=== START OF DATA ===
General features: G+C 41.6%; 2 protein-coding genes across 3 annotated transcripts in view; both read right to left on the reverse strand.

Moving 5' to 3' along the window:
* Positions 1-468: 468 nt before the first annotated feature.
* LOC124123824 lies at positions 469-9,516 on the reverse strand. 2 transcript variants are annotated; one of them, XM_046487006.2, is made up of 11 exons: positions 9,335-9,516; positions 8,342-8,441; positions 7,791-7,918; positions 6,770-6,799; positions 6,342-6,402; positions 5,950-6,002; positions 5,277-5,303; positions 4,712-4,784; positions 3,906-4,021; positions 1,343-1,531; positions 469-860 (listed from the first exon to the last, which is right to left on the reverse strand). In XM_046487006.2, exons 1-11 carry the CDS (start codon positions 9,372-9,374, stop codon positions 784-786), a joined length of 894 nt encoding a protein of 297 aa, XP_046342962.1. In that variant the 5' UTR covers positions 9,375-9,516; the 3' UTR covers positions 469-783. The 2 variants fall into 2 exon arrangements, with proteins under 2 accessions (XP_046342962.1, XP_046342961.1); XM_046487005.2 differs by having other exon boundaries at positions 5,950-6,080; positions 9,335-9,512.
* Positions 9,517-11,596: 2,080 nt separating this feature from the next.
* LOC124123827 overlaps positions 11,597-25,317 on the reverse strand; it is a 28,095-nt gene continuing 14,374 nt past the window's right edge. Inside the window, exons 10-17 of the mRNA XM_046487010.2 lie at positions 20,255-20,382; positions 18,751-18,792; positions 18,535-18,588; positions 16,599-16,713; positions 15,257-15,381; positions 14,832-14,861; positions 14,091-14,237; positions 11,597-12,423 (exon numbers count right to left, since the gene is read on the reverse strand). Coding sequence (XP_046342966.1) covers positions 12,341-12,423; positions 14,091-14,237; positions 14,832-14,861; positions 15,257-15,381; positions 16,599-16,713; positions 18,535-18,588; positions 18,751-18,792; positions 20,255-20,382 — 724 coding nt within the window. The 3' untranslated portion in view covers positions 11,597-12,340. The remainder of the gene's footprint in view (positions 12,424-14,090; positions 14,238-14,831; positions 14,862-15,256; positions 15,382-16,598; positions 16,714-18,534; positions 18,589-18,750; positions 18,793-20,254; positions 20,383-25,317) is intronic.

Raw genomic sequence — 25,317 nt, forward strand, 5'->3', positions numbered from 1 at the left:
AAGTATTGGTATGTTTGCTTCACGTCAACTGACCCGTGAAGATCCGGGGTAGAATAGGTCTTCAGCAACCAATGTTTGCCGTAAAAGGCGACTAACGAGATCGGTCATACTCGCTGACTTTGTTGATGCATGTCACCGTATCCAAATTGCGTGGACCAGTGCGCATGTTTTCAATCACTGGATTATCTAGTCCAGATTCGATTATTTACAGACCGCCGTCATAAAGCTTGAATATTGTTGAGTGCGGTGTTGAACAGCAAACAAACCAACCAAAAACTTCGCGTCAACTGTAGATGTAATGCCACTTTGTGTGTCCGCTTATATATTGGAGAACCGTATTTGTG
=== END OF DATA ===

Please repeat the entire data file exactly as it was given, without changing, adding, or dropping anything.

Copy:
General features: G+C 41.6%; 2 protein-coding genes across 3 annotated transcripts in view; both read right to left on the reverse strand.

Moving 5' to 3' along the window:
* Positions 1-468: 468 nt before the first annotated feature.
* LOC124123824 lies at positions 469-9,516 on the reverse strand. 2 transcript variants are annotated; one of them, XM_046487006.2, is made up of 11 exons: positions 9,335-9,516; positions 8,342-8,441; positions 7,791-7,918; positions 6,770-6,799; positions 6,342-6,402; positions 5,950-6,002; positions 5,277-5,303; positions 4,712-4,784; positions 3,906-4,021; positions 1,343-1,531; positions 469-860 (listed from the first exon to the last, which is right to left on the reverse strand). In XM_046487006.2, exons 1-11 carry the CDS (start codon positions 9,372-9,374, stop codon positions 784-786), a joined length of 894 nt encoding a protein of 297 aa, XP_046342962.1. In that variant the 5' UTR covers positions 9,375-9,516; the 3' UTR covers positions 469-783. The 2 variants fall into 2 exon arrangements, with proteins under 2 accessions (XP_046342962.1, XP_046342961.1); XM_046487005.2 differs by having other exon boundaries at positions 5,950-6,080; positions 9,335-9,512.
* Positions 9,517-11,596: 2,080 nt separating this feature from the next.
* LOC124123827 overlaps positions 11,597-25,317 on the reverse strand; it is a 28,095-nt gene continuing 14,374 nt past the window's right edge. Inside the window, exons 10-17 of the mRNA XM_046487010.2 lie at positions 20,255-20,382; positions 18,751-18,792; positions 18,535-18,588; positions 16,599-16,713; positions 15,257-15,381; positions 14,832-14,861; positions 14,091-14,237; positions 11,597-12,423 (exon numbers count right to left, since the gene is read on the reverse strand). Coding sequence (XP_046342966.1) covers positions 12,341-12,423; positions 14,091-14,237; positions 14,832-14,861; positions 15,257-15,381; positions 16,599-16,713; positions 18,535-18,588; positions 18,751-18,792; positions 20,255-20,382 — 724 coding nt within the window. The 3' untranslated portion in view covers positions 11,597-12,340. The remainder of the gene's footprint in view (positions 12,424-14,090; positions 14,238-14,831; positions 14,862-15,256; positions 15,382-16,598; positions 16,714-18,534; positions 18,589-18,750; positions 18,793-20,254; positions 20,383-25,317) is intronic.

Raw genomic sequence — 25,317 nt, forward strand, 5'->3', positions numbered from 1 at the left:
AAGTATTGGTATGTTTGCTTCACGTCAACTGACCCGTGAAGATCCGGGGTAGAATAGGTCTTCAGCAACCAATGTTTGCCGTAAAAGGCGACTAACGAGATCGGTCATACTCGCTGACTTTGTTGATGCATGTCACCGTATCCAAATTGCGTGGACCAGTGCGCATGTTTTCAATCACTGGATTATCTAGTCCAGATTCGATTATTTACAGACCGCCGTCATAAAGCTTGAATATTGTTGAGTGCGGTGTTGAACAGCAAACAAACCAACCAAAAACTTCGCGTCAACTGTAGATGTAATGCCACTTTGTGTGTCCGCTTATATATTGGAGAACCGTATTTGTG